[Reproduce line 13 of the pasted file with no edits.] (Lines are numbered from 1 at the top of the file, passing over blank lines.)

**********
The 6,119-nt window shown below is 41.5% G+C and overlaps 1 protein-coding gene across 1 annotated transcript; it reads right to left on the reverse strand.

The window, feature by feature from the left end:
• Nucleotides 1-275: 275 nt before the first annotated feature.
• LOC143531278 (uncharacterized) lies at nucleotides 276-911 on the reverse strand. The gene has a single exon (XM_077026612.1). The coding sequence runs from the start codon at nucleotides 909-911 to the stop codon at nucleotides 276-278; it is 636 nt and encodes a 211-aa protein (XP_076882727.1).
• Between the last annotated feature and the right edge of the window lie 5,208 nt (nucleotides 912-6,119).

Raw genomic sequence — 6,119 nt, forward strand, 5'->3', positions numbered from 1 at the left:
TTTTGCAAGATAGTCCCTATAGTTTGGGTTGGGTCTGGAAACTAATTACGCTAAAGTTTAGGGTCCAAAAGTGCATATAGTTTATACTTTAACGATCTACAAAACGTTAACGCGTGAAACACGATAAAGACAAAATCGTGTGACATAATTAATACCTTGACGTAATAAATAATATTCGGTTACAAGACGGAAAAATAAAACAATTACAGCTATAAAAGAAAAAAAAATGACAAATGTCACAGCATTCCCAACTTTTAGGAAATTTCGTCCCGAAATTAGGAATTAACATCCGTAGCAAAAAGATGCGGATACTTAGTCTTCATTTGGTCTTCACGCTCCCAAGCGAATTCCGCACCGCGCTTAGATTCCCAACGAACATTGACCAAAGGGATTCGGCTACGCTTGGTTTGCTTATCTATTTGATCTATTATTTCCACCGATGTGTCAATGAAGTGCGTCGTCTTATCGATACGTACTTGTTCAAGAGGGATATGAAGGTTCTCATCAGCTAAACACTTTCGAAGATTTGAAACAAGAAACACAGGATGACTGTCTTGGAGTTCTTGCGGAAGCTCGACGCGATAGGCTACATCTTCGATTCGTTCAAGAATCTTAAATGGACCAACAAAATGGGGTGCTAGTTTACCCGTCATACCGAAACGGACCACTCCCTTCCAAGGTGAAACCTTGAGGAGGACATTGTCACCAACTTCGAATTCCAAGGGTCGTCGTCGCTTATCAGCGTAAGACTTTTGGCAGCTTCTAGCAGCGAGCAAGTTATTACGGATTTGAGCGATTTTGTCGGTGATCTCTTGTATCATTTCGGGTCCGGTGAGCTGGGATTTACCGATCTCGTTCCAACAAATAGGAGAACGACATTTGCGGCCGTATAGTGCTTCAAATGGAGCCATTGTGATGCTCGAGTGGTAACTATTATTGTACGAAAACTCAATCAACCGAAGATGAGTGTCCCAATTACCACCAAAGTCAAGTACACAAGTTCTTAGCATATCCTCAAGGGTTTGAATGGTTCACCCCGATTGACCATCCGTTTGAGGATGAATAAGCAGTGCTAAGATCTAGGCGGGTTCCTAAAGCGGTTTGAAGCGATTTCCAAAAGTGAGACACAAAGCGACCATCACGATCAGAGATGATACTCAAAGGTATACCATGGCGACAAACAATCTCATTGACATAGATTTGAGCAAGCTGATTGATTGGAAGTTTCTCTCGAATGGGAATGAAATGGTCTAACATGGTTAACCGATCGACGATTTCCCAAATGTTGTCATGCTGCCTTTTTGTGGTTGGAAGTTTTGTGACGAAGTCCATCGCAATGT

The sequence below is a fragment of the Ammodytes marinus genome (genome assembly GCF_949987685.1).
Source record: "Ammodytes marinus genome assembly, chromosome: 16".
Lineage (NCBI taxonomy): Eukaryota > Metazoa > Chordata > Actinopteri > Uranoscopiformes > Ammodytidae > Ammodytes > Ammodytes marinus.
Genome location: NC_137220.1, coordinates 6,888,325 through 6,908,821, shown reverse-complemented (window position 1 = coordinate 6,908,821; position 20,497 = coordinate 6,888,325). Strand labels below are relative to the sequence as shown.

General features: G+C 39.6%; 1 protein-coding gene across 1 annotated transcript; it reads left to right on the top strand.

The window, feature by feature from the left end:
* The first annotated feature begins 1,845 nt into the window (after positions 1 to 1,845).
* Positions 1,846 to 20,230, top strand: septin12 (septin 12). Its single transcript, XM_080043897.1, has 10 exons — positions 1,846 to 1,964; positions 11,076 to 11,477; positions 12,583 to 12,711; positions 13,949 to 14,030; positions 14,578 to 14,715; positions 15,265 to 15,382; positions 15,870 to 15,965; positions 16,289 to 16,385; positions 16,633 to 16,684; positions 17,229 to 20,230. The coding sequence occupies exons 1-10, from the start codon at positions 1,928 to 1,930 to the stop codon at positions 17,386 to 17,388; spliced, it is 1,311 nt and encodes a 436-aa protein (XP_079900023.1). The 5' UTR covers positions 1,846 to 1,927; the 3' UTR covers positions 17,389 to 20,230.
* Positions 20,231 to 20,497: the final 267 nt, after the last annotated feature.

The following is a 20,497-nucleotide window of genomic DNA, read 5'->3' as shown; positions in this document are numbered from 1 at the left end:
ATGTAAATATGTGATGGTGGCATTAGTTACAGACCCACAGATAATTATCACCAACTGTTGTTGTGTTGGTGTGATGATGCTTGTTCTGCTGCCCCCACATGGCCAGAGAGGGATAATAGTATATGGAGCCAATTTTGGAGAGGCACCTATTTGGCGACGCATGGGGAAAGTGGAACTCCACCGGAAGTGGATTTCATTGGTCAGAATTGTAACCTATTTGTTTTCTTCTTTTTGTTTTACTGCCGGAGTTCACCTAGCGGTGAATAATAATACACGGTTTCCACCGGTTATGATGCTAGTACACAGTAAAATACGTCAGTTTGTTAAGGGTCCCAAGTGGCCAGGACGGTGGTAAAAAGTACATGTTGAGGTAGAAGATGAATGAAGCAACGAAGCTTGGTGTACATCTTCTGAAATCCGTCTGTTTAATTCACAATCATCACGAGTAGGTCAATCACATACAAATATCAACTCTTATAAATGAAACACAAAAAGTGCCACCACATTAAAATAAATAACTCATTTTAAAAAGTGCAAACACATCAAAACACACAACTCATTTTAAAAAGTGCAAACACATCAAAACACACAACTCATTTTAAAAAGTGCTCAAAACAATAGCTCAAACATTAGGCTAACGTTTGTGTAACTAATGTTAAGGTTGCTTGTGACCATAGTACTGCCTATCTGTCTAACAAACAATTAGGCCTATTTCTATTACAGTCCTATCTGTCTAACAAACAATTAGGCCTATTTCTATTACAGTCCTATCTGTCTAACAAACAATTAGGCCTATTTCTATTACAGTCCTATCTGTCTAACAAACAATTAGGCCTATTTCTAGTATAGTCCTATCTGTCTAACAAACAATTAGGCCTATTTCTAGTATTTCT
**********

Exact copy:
The window, feature by feature from the left end: